Nutritional Counseling and Free Speech Update
Does nutritional advice raise an issue of Free Speech? A recent Fourth Circuit case from North Carolina should be of interest to the nutrition community as it moves forward through the court system [Cooksey v. Futrell, et al,http://www.ij.org/images/pdf_folder/first_amendment/paleo/paleo-4th-opinion.pdf]. The relevant facts and Court’s holding follow.
In 2009, Steve Cooksey was rushed to the hospital in a diabetic coma. Diagnosed with Type II diabetes, he was advised by licensed dietitians to eat a diet high in carbohydrates and low in fat. Instead, he adopted a “Paleolithic diet” high in fat and low in carbohydrates. On this regimen, he purportedly dropped 78 pounds, ceased need for medications, and regained his health. The following year, he launched a website now called “Diabetes Warrior.” The site contained a disclaimer that Cooksey was not a licensed medical professional and did not have any formal medical education or special dietary qualifications. The site promoted the high fat/low carbohydrate diet and Paleo lifestyle to combat obesity and diabetes.
Cooksey’s website had three relevant components: (1) a free advice column of visitor questions and his answers; (2) a free “Personal Dietary Mentoring” section, in which visitors would post questions or share stories and he would respond; and (3) a fee-based diabetes coaching service, in which Cooksey provided individualized advice on the Paleo diet.
Cooksey came to the attention of the North Carolina Board of Dietetics/Nutrition when he attended a nutritional seminar on diabetes and expressed dissenting opinions during the question-and-answer segment of the seminar. Someone present at the seminar reported Cooksey to the Board, which is charged with administering North Carolina’s Dietetics/Nutrition Practice Act, claiming that Cooksey was engaging in the unlicensed practice of dietetics – a Class 1 misdemeanor. The Executive Director of the Board called Cooksey and told him that “he and his website were under investigation.” He was told to take down the fee-based portion of his website and make other changes. Cooksey reluctantly complied “because he feared civil and criminal action against him . . . .” The State Board subsequently sent Cooksey documents with a red-pen review of his site, noting areas of “concern” with large red “X’s.” He was told not to address “specific questions” or give specific advice (e.g., suggesting to a site visitor to introduce “whipping cream” into her diet). He was told that having a meal plan on the site was permissible, but that “recommending it directly to people you speak to or who write you” requires a license. Cooksey did not contact the Board further, but instead altered his website and “ceased expressing opinions in the form of personal dietary advice based on his fear of civil and criminal action against him by the State of North Carolina.”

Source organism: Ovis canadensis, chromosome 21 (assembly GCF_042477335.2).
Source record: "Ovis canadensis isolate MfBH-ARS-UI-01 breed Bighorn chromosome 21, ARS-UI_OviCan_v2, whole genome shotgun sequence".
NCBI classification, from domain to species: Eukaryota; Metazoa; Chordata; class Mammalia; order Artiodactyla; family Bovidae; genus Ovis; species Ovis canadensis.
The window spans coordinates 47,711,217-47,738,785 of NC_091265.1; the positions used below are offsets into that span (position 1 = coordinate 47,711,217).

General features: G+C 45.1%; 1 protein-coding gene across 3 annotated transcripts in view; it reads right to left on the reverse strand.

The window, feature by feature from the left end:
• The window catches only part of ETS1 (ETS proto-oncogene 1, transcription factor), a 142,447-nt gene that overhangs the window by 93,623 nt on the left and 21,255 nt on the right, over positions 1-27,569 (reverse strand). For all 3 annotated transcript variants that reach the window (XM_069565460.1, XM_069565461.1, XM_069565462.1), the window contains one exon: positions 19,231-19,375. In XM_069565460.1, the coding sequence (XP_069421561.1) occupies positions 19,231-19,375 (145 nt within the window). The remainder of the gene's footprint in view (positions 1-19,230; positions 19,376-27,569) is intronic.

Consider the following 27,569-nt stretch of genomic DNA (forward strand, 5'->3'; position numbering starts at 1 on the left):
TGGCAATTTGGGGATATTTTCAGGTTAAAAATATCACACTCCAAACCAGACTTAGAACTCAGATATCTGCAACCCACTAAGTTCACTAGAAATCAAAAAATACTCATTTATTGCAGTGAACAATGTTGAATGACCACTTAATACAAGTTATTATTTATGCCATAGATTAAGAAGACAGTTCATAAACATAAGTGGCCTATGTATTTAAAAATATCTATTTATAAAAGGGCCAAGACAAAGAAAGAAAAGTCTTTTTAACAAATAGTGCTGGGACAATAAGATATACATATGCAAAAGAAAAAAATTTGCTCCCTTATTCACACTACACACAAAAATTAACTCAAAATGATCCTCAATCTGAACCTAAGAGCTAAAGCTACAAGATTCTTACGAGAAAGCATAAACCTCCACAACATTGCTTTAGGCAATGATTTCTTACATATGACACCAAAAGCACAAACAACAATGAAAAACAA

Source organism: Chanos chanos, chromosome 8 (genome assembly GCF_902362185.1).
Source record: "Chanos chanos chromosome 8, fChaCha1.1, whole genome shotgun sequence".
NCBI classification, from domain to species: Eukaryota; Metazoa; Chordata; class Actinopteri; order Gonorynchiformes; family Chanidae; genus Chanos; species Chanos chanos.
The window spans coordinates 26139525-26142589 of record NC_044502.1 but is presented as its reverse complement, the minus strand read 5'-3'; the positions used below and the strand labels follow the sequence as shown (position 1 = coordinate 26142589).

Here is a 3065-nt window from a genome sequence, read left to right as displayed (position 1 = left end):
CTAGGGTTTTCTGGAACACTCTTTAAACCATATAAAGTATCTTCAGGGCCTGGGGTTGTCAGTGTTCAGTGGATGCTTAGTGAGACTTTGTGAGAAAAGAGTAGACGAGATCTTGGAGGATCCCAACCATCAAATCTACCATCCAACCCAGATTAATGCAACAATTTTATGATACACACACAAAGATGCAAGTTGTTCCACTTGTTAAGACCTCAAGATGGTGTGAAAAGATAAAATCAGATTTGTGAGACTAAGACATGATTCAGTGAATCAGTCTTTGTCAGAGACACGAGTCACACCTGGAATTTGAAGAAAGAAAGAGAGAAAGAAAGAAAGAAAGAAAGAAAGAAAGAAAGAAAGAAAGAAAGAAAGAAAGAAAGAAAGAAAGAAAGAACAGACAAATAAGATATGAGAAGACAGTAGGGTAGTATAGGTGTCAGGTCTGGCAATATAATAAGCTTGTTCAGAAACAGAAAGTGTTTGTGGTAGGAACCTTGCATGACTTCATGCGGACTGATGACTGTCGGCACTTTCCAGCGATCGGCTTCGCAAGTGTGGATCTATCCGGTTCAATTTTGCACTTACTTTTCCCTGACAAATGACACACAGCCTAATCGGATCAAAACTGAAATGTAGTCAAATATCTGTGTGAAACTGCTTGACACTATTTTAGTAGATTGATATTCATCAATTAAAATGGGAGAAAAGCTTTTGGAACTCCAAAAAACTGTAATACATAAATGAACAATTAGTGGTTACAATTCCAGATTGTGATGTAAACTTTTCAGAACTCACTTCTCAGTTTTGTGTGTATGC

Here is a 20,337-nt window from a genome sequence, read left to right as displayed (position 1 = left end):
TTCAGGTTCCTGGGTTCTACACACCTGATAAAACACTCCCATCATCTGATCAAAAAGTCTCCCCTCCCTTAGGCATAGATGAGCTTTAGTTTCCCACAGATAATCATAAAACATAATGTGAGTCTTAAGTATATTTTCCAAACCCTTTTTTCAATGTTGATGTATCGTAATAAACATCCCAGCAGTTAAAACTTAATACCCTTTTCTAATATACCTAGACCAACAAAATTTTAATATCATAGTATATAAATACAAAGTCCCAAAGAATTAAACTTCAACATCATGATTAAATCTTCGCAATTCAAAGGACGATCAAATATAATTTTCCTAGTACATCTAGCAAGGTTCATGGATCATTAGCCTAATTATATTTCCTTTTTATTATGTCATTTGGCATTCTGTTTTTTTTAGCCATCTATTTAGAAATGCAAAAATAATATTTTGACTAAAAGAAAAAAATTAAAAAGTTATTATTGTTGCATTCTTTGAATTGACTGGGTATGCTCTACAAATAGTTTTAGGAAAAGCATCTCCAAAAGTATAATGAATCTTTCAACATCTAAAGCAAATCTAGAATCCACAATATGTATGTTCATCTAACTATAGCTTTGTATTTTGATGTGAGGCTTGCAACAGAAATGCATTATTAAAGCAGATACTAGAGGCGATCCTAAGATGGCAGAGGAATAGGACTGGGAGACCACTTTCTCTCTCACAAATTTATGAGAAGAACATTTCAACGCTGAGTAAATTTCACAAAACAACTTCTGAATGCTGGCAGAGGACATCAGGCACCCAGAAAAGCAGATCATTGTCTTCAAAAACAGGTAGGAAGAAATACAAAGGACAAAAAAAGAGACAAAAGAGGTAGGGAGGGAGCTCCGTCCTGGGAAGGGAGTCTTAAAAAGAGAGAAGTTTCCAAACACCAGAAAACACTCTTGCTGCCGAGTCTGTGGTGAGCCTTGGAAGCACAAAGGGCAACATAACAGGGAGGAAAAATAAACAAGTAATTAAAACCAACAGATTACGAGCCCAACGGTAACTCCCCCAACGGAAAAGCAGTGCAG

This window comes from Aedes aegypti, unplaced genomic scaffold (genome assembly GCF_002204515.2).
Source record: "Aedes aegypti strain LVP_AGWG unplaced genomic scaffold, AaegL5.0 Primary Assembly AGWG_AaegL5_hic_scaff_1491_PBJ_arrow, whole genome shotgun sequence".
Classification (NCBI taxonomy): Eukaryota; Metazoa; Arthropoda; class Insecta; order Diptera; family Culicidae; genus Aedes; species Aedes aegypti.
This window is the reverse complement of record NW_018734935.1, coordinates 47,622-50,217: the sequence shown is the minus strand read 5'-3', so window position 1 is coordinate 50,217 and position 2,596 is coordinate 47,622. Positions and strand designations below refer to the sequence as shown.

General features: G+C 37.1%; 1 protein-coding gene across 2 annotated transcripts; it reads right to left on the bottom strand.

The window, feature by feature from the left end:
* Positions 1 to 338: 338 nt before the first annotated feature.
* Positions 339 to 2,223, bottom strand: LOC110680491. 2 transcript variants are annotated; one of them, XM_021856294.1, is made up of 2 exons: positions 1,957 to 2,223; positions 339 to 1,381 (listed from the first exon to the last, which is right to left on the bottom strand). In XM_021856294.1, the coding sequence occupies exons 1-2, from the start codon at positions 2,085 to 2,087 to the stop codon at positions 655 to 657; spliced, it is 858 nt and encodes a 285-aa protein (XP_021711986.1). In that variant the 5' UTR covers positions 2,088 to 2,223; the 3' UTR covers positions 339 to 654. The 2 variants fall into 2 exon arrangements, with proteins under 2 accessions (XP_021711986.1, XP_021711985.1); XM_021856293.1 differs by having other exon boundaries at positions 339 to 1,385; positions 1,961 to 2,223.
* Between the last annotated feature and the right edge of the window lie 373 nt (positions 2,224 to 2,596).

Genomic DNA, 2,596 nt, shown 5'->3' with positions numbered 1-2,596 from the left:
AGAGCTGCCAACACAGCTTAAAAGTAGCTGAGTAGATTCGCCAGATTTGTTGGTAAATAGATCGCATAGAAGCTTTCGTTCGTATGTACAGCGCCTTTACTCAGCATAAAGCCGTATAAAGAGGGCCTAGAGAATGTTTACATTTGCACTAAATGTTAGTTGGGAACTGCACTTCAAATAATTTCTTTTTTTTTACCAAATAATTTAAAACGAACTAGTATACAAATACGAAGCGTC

Cooksey thereafter filed suit in the Western District of North Carolina, alleging the Board violated his First Amendment rights. He claimed that restricting his speech in the advice column, personal dietary mentoring, and the fee-based coaching sections of his site was an unconstitutional restriction and “chilling” of free speech. The American Civil Liberties Union of North Carolina filed a friend-of-the-court brief in Cooksey’s support. The Board filed a motion to dismiss for lack of standing and ripeness, and for failure to state a First Amendment claim. Essentially, they argued that because they had issued no formal decision and Cooksey had voluntarily taken down the relevant sections of his site, Cooksey had suffered no actual injury – that he had no standing to raise a First Amendment claim and that such claim was premature. The district court agreed and dismissed the complaint.
However, the three-judge appellate panel, which included retired Supreme Court Justice Sandra O’Connor, held that the district court erred in not analyzing Cooksey’s claims under the First Amendment standing framework. The appellate court held that Cooksey had sufficiently satisfied the First Amendment injury requirement by showing that the State Board’s actions had an “objectively reasonable chilling effect on the advice and commentary he posted on his website.” Thus, the district court’s order dismissing Cooksey’s complaint was vacated and the case was sent back to be considered on the merits.
What happens from here forward could have big implications not only for the nutritional community but for millions of other people who give free or paid advice over the Internet, as the court will now need to decide the case on First Amendment grounds. How far can a licensing board or other government authority go in regulating or censoring speech? And what is the proper balance between protecting the public and ensuring protected free speech? Stay tuned for further proceedings in Cooksey’s case…
[© Rick Collins, 2013. All rights reserved. For informational purposes only, not to be construed as legal or medical advice.]